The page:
Review Detail

9.3 20 10
FanFix August 23, 2012 5576
(Updated: September 11, 2012)
Review by Brentendo64 — January 8, 2011 @ 6:50 am

If there is one thing that can be truthfully said about Dark Force Rising, it’s its fast-pacing. This, unfortunately, is also one of the things that keeps DFR from being the perfect fanedit of Episode III it comes so close to being. It’s frantic pacing breaks the flow of the plot as it jumps from action scene to action scene with little to no pacing, making the edit seem less “fast-paced” and more “rushed”. Fortunately, however, the hectic pacing is only noticeable in the first act of DFR (due understandably to the removal of the approach to Grievous’s ship and the elevator sequence, two somewhat unnecessary scenes)and thankfully does not carry on into the rest of the movie.
On the matter of sound quality: During the lightsaber battle with Count Dooku, the sounds of the lightsabers swinging and clashing sound muffled and somewhat muted. Whether this was an issue with adding the music into the battle (an obvious and necessary addition) or a problem with editing film itself, It felt off and a little distracting.
Another grievance I wish to voice is the placement of the “Birth of the Rebellion” scene. In it, Padme is defending Palpatine and the senate, but is eventually swayed into believing that the Supreme Chancellor may have ulterior motives. In the scene that Kerr places immediately BEFORE “Birth of the Rebellion” Padme has already reasoned that Palpatine’s council may be corrupt and is trying to convince Anakin of the fact. To me, it would make sense to place Padme’s “What If We’re on the Wrong Side” conversation after she has been persuaded by Mon Mothma, Bail Organa, and the rest of the building Rebellion that the council might be corrupt in the “Birth of the Rebellion” sequence.
Finally, I found the way that Kerr changed the ending of the Obi-Wan/Anakin fight to be… well, interesting (it’s not listed in the cutlist, so I’ll keep it a secret for viewers). I found it to be unintentionally hilarious and those who have seen the edit will know what I’m talking about. It’s just my own personal opinion, and I could see the notion behind the change, but it just didn’t strike the right chord with me.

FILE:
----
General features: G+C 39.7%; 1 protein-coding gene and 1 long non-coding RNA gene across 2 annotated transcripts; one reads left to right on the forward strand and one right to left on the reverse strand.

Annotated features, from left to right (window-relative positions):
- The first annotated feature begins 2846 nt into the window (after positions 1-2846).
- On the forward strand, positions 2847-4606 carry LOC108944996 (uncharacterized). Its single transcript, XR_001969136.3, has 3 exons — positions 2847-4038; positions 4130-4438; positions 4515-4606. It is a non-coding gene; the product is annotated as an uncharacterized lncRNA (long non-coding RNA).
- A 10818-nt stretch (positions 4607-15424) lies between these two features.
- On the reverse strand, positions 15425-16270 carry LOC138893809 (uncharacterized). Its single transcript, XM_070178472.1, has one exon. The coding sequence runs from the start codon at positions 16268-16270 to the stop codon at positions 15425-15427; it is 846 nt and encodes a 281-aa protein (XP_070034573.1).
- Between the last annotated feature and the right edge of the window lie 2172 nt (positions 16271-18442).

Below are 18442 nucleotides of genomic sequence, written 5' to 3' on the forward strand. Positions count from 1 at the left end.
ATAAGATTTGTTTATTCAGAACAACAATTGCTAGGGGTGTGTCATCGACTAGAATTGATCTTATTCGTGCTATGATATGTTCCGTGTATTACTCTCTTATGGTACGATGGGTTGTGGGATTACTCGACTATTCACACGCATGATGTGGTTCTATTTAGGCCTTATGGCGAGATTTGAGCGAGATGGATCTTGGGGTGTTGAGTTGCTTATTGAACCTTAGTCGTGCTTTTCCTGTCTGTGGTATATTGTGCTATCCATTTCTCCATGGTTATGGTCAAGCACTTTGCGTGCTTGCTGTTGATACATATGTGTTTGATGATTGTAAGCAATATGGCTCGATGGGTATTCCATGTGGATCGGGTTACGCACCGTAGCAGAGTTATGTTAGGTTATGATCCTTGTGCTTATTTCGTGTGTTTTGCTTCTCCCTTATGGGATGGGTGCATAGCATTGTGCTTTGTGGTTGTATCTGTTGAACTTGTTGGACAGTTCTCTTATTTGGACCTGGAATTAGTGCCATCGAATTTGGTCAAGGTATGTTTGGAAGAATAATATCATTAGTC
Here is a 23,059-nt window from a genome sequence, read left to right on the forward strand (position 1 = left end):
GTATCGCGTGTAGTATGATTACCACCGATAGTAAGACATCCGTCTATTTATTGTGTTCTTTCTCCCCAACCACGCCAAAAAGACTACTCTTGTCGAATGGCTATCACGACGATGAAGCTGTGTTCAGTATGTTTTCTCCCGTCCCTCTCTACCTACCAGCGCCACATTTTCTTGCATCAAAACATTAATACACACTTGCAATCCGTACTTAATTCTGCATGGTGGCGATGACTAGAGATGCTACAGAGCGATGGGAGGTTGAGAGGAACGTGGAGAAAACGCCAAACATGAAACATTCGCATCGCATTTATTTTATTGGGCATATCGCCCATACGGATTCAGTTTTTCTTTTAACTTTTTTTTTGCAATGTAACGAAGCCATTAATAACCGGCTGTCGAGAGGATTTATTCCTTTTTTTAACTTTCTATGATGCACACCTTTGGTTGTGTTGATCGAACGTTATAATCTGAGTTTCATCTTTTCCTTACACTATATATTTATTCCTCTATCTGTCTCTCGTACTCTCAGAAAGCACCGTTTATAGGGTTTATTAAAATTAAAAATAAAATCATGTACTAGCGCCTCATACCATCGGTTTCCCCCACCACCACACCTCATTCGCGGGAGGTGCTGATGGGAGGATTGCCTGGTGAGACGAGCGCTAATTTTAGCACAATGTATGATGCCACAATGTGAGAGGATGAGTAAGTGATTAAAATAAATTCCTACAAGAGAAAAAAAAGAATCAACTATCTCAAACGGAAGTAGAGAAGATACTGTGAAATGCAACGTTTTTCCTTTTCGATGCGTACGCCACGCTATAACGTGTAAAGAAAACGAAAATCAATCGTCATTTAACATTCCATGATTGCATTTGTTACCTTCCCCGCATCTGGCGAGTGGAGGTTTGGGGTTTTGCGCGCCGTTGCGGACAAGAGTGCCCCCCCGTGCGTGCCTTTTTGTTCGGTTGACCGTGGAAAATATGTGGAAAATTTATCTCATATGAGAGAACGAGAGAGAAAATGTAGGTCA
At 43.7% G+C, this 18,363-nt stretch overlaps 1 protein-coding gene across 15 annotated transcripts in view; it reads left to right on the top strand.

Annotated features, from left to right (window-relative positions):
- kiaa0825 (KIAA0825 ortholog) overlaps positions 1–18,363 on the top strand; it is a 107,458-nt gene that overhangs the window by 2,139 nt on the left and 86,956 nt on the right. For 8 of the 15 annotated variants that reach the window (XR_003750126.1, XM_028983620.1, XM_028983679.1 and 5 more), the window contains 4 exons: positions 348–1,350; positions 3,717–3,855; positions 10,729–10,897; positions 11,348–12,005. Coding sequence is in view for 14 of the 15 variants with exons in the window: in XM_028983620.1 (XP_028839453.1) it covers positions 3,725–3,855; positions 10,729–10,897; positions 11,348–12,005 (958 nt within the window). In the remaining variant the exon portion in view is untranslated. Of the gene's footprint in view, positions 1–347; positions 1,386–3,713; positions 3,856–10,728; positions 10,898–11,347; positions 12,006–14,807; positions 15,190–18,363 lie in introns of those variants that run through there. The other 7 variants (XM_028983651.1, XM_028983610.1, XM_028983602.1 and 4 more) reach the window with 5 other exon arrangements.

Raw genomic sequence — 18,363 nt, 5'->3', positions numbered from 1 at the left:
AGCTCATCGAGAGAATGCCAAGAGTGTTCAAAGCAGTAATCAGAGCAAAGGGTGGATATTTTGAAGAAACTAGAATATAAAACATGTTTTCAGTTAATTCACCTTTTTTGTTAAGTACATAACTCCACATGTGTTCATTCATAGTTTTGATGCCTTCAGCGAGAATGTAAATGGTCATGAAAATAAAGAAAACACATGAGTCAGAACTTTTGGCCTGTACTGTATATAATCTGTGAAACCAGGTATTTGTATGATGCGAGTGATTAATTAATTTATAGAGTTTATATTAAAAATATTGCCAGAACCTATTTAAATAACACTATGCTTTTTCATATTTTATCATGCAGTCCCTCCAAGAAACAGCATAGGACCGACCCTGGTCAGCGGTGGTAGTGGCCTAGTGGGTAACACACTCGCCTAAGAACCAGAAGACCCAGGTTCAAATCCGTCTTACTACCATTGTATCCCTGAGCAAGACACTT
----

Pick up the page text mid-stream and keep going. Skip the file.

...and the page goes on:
Whew. Now that we’ve swept through Dark Force Rising’s flaws, let’s move on to the things I loved:

Combining Obi-Wan’s “Oh, I don’t think so” force push with the Clone cavalry busting in was a great move. It makes it really seem as if the tables are suddenly turning in Obi’s favor and gives good reason for Grievous to run away. An excellent, creative move that I never thought of.
The re-edited “reveal” of the Emperor was fantastic, as was the entire Windu vs. Palpatine battle. Removing the flips and spins and focusing on just striking sabers takes me back the lightsaber battles of the original trilogy. On the matter of the reveal of the Emperor, kudos to Kerr. Removing the redundancy Palpatine’s first lightning strike made Palpatine’s sudden lightning attack on the recently de-handed Windu all the more (if you’ll pardon the pun) shocking.
As promised, Anakin’s turn to the dark side is less sudden and is more of a fade starting with his trust of Palpatine, leading to his distrust of the Jedi, and ending with Anakin’s transformation into Darth Vader. Anakin’s subplot in Dark Force Rising is not the same subplot from Revenge of the Sith. It’s what we all wanted it to be: a believable fall from brother to monster.
There are many other great cuts here and there that Kerr makes, most removing repetitious dialog and bad acting.

Overall, a pretty sweet fan edit. Not perfect, but definitely one of the best fanedits of Episode III I’ve ever seen, if not the best so far.
Some might say that it’s shortened length makes it feel like it’s not a Star Wars film. I disagree. By trimming the fat and enhancing scenes, Kerr has made a remarkable piece of Fan Edit showmanship. If anything, the worst that can be said about Dark Force Rising is that it doesn’t feel like a full Star Wars film.
Awkward pacing, some (very minor) sound problems, some scenes where straight cuts should have been used instead of fades, and some mishandled scenes are the only things you’ll find wrong with Dark Force Rising. Ultimately, it shows how one can turn a 134 minute disappointment into an 88 minute experience through simple editing.

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